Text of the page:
A chemical approach to unraveling the biological function of the glycosylphosphatidylinositol anchor

Margot G. Paulick, Martin B. Forstner, Jay T. Groves, Carolyn R. Bertozzi

Research output: Contribution to journalArticlepeer-review

70 Scopus citations


The glycosylphosphatidylinositol (GPI) anchor is a C-terminal posttranslational modification found on many eukaryotic proteins that reside in the outer leaflet of the cell membrane. The complex and diverse structures of GPI anchors suggest a rich spectrum of biological functions, but few have been confirmed experimentally because of the lack of appropriate techniques that allow for structural perturbation in a cellular context. We previously synthesized a series of GPI anchor analogs with systematic deletions within the glycan core and coupled them to the GFP by a combination of expressed protein ligation and native chemical ligation [Paulick MG, Wise AR, Forstner MB, Groves JT, Bertozzi CR (2007) J Am Chem Soc 129:11543-11550]. Here we investigate the behavior of these GPI-protein analogs in living cells. These modified proteins integrated into the plasma membranes of a variety of mammalian cells and were internalized and directed to recycling endosomes similarly to GFP bearing a native GPI anchor. The GPI-protein analogs also diffused freely in cellular membranes. However, changes in the glycan structure significantly affected membrane mobility, with the loss of monosaccharide units correlating to decreased diffusion. Thus, this cellular system provides a platform for dissecting the contributions of various GPI anchor components to their biological function.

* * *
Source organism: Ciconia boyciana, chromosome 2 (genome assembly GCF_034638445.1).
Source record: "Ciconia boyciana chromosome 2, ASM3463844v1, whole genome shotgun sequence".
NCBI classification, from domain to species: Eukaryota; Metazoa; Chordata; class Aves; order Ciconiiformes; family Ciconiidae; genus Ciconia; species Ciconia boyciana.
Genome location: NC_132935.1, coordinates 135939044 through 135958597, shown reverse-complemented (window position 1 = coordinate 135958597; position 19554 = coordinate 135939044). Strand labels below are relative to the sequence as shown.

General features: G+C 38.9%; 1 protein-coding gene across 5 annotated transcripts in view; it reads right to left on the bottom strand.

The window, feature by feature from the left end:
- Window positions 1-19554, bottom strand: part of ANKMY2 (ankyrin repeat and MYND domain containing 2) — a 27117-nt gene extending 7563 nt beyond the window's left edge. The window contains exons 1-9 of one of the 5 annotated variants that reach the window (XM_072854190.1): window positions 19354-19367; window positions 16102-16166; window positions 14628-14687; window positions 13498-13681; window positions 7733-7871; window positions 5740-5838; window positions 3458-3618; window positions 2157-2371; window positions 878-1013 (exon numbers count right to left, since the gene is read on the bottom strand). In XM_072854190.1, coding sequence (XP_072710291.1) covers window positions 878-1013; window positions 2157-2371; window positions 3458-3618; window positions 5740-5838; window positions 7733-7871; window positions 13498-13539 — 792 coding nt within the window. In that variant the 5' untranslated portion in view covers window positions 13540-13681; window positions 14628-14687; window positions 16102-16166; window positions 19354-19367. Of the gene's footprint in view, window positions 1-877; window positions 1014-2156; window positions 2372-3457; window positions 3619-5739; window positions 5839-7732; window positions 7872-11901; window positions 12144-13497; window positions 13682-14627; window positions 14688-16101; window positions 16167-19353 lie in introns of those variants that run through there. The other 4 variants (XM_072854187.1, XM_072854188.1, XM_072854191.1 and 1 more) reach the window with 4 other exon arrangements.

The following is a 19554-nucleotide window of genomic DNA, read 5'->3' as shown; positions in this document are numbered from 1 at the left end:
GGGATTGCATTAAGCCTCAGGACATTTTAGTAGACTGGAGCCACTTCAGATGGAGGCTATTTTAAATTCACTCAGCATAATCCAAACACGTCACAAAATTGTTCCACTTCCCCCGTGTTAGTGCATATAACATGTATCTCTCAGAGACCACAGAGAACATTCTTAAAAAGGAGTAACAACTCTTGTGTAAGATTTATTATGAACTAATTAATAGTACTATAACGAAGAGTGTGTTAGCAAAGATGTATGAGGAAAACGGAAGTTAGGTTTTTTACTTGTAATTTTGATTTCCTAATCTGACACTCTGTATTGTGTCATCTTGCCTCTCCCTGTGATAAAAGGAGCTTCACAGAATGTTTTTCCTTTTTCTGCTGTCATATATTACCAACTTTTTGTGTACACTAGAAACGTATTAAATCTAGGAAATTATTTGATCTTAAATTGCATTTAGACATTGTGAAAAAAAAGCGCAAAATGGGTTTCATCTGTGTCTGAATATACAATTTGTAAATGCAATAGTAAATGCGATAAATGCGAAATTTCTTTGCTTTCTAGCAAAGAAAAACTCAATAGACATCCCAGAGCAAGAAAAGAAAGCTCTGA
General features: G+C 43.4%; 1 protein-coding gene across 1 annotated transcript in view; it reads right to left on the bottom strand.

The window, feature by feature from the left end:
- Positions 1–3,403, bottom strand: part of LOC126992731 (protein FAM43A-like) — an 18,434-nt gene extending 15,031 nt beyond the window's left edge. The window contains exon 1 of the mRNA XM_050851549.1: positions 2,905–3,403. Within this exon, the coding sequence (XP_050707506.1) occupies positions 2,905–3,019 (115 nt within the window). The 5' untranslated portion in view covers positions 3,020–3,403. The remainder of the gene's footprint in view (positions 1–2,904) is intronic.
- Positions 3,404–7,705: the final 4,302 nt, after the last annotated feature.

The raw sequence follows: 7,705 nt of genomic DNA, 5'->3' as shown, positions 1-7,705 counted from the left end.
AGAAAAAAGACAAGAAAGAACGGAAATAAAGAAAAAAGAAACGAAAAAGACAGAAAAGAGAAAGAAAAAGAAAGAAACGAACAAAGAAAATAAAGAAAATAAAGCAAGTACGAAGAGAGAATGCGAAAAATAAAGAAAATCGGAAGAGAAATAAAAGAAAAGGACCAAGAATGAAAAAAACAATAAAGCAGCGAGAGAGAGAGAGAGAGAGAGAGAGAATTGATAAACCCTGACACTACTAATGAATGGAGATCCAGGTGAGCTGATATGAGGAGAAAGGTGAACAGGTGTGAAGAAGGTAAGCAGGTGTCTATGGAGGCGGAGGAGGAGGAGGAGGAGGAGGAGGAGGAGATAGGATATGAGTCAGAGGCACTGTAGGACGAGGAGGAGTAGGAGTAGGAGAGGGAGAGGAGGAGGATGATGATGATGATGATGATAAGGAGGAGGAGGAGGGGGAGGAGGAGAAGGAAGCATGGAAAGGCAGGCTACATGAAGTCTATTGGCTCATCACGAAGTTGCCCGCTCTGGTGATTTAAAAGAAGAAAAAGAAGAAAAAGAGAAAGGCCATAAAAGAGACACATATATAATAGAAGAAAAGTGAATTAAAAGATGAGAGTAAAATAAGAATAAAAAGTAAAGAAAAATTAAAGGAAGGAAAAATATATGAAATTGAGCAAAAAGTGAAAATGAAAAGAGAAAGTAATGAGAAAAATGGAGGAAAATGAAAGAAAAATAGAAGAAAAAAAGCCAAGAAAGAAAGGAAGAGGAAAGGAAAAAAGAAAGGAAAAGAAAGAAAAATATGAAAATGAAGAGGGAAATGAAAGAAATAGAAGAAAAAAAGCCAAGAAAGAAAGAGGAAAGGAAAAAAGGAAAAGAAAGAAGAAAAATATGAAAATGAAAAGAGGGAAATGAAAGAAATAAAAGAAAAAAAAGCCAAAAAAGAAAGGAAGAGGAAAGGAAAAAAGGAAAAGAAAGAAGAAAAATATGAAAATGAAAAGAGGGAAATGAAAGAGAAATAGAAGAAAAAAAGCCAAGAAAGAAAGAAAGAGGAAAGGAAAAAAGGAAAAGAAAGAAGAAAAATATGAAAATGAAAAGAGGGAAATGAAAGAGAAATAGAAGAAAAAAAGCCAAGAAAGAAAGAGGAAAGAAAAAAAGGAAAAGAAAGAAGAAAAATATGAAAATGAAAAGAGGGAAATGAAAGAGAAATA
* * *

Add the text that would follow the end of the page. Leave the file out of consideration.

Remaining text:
Original languageEnglish (US)
Pages (from-to)20332-20337
Number of pages6
JournalProceedings of the National Academy of Sciences of the United States of America
Issue number51
StatePublished - Dec 18 2007


  • Cellular diffusion
  • GPI glycan core
  • Glycosylphosphatidylinositol-protein analogs
  • Intracellular trafficking

ASJC Scopus subject areas

  • General


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